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Harringay, Haringey - So Good they Spelt it Twice!

I hope all you who have the vote in Harringay will remember tonight ( and certainly other nights to come ) and at the next election vote out the incompetent shower responsible for the introduction of the LTN.

My weekly 5-minute journey from Wightman Road to Green Lanes took 45 minutes, including  30 minutes to go the length of Hampden Road. Yes, I know that there was a burst water main. But in happier times traffic would have been distributed across the roads now blocked off and not confined to Green Lanes. Yes, I know that I could have taken a bus to sit in the same traffic jam as I did this evening but in any case there aren't any buses between my house and the bottom of Effingham Road. 

I understand the concerns of those residents living in the LTN who hope that the pollution in their streets will be reduced but don't the residents of Green Lanes, Turnpike Lane and Wightman Road breathe ? don't their children have lungs ?. Where did the Council think the LTN traffic would go ? 

And please don't suggest to this disabled person that I could have cycled.  I couldn't.

Tags for Forum Posts: low traffic neighbourhoods, traffic

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"look at the accident stats": reference to evidence that is not presented

"more traffic is now o  these roads": empirical claim presented in the absence of evidence

" the traffic here has certainly increased": repetition of earlier empirical claim presented once again in the absence of evidence

"if you put kids' safety first": rhetorical appeal suggesting a logical conclusion based on earlier unproved and repeated empirical claim

This is how propaganda works.

Eric — Crashmap.co.uk has irrefutable evidence from the pre-pandemic years that Green Lanes and West Green Road had monumentally more accidents than any or all of the St Ann’s (now LTN) roads put together. They are already both very dangerous roads without any extra traffic being added. It also shows that the whole St Ann’s scheme is predicated on a tiny number of accidents on just three roads in St Ann’s — all extremely regrettable, but in no way supportive of council claims that the whole area is a sea of “rat-runners” inexorably driven through by Waze.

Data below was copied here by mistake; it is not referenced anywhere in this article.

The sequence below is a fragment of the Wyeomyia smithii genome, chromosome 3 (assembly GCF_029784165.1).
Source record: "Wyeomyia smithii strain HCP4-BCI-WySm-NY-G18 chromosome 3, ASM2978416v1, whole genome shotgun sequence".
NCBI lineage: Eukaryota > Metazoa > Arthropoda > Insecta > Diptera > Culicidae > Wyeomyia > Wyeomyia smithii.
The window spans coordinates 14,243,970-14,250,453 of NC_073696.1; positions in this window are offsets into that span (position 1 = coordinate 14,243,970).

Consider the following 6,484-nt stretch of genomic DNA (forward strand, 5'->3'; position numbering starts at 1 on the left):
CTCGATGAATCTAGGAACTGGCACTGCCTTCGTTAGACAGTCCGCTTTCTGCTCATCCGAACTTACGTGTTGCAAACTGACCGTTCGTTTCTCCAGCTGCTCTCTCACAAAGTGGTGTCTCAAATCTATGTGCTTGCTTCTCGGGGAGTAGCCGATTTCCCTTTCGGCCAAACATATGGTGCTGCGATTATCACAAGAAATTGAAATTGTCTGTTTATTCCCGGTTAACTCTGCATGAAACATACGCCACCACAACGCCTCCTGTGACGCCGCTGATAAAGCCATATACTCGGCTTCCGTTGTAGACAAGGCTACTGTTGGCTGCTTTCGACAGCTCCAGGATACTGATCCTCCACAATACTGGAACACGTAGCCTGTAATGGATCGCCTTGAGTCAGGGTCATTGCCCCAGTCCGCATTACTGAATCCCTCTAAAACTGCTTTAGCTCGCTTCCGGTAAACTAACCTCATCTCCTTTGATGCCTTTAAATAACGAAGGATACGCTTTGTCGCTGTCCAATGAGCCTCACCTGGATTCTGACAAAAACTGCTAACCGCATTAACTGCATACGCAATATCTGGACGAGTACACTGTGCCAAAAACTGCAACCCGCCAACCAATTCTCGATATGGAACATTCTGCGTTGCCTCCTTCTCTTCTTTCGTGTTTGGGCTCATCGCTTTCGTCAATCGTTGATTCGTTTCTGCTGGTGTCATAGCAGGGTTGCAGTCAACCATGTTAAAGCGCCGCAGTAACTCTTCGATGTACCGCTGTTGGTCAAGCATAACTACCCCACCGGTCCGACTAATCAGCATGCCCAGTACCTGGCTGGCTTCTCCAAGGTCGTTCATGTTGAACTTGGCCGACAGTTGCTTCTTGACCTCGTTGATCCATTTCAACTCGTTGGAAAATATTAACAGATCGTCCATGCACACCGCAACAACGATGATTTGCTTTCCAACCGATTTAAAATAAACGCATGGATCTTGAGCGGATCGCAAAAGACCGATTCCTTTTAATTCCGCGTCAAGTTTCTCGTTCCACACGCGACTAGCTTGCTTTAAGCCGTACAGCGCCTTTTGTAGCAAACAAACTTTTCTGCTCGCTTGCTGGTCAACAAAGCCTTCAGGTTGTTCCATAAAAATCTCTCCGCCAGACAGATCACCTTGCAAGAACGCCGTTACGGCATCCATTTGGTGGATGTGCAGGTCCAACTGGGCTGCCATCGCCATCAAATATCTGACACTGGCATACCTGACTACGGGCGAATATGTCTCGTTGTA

If the area isn't a sea of rat-runners driven by Waze then where is all this extra traffic that people are complaining about coming from? 

Andrew — Presumably some of the regular users of Black Boy Lane, Cornwall Road, etc, plus east-west traffic that would normally filter easily, and not necessarily at speed, through the area in smaller numbers, but which collectively adds up. My point was that the council has claimed — without offering any evidence — that St Ann’s was a constant rat-runners’ delight, when in fact most of the roads were deserted most of the day, with only driving instructors and deliveries using road space. What’s happened with the closures is that normal patterns of travel have been disrupted; it doesn’t take many individual vehicles having to deviate from their chosen route to increase the numbers on main roads (eg if you normally make a left turn but now have to go straight on). The “rat-running” case for St Ann’s was always spurious — it’s only necessary to look at the Ladder in comparison for examples of traffic using side roads as access routes because of LB Haringey’s traffic planning and their complete failure to sort out Green Lanes.